In you, O LORD, do I put my trust: let me never be put to confusion.…
I. THE LIFE OF FAITH IS A CONSTANT REALIZATION OF THE PRESENCE OF GOD. The mountain was as full of the chariots of fire when the prophet's servant did not perceive them as when he did. Christ was just as much present with the disciples when their eyes were holden as when they were open. God speaks with men as truly to-day as in the time of Abraham. It is because our minds are preoccupied with other matters that we fail to perceive God.
II. THE LIFE OF FAITH IS ENTERED UPON BY A DEFINITE VOW. If such be the life of faith, how few of us have entered upon it! This may be due to some obstacle, such as an unfulfilled duty, or a disregarded command, or a permitted practice opposed to God's will. But if it be none of these, then most likely it is because the attitude of faith has net been consciously and definitely assumed. We must take our all and lay it at the feet of Christ. This is the wicket-gate by which we enter upon the blessed life of faith. Brainerd Taylor, feeling that he needed something which he did not possess, lifted up his heart in prayer, and became conscious of giving up all to God, and then he cried, "Here, Lord, take me, take my whole soul, and seal me Thine now, and Thine for ever."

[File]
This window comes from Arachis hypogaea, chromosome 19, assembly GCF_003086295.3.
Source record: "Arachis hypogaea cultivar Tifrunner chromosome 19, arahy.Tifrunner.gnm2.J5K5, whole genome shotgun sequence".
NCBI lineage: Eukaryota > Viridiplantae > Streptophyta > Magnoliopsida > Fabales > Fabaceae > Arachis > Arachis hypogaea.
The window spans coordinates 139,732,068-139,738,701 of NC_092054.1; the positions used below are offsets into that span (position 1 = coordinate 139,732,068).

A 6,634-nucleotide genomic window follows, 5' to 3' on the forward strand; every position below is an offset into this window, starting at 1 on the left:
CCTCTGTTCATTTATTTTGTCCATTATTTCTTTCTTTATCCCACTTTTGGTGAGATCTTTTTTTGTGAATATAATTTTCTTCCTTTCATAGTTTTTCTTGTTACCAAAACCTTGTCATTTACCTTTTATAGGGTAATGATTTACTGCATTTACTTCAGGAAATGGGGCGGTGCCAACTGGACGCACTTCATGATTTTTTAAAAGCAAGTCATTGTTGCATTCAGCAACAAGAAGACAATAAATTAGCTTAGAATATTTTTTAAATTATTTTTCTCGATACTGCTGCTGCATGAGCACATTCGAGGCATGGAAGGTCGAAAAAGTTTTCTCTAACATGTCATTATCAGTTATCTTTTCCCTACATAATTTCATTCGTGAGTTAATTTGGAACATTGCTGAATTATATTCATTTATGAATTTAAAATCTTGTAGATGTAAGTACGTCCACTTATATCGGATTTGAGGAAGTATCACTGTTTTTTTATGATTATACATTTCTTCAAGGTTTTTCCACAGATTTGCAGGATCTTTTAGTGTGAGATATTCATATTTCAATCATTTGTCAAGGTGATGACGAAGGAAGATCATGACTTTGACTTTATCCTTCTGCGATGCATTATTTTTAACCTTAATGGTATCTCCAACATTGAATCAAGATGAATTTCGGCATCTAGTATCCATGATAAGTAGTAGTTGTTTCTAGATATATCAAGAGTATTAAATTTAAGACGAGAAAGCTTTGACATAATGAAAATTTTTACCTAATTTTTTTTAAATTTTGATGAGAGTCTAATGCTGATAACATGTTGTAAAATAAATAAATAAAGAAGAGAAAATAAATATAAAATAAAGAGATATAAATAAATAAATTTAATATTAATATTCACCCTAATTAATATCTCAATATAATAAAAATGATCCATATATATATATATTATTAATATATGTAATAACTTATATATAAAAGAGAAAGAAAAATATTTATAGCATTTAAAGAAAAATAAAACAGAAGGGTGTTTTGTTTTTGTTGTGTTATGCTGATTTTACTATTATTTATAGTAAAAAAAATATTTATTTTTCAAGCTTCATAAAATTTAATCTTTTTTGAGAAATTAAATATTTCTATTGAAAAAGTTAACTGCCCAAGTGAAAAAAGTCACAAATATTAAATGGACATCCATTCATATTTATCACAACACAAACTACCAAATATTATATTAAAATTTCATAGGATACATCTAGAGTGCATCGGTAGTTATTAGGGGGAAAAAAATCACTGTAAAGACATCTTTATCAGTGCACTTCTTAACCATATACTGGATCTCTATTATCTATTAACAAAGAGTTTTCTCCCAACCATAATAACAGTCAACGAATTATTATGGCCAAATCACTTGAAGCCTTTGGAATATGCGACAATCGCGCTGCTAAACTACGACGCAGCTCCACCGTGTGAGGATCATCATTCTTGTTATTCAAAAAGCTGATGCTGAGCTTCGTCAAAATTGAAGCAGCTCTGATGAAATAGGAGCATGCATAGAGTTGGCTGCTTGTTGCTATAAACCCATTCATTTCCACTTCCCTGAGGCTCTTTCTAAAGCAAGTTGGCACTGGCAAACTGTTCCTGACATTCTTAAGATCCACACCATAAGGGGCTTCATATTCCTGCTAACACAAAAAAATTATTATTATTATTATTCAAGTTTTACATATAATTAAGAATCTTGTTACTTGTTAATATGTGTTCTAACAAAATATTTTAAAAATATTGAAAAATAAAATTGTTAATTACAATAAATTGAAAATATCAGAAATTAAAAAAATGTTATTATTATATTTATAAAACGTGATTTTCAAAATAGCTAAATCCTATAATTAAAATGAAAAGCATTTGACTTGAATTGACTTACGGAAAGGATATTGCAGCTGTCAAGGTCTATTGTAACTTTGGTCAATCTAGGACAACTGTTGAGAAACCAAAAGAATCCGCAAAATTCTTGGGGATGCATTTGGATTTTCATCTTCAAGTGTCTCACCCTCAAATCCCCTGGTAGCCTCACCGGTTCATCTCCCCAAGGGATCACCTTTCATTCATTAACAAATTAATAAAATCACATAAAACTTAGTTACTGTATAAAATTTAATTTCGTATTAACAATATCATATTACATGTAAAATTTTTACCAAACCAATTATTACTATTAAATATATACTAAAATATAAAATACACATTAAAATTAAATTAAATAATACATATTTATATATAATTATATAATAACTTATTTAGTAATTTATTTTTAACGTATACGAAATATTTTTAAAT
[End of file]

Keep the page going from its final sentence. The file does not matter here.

III. SOME CONSIDERATIONS ON THE TAXING OF SUCH A VOW. Let it be taken with all seriousness, and let it be a very definite one. Doddridge gives this advice, "Set your hand and seal to it that on such a day and year, and at such a place, on full consideration and serious reflection, you come to this happy resolution, that whatever others might do, you would serve the Lord." Doddridge's own vow was a very elaborate and detailed one. It may not be necessary to draw up a document setting forth one's vow, but in some definite way it should be taken.
(R. C. Ford, M. A.)
Parallel VersesKJV: In thee, O LORD, do I put my trust: let me never be put to confusion.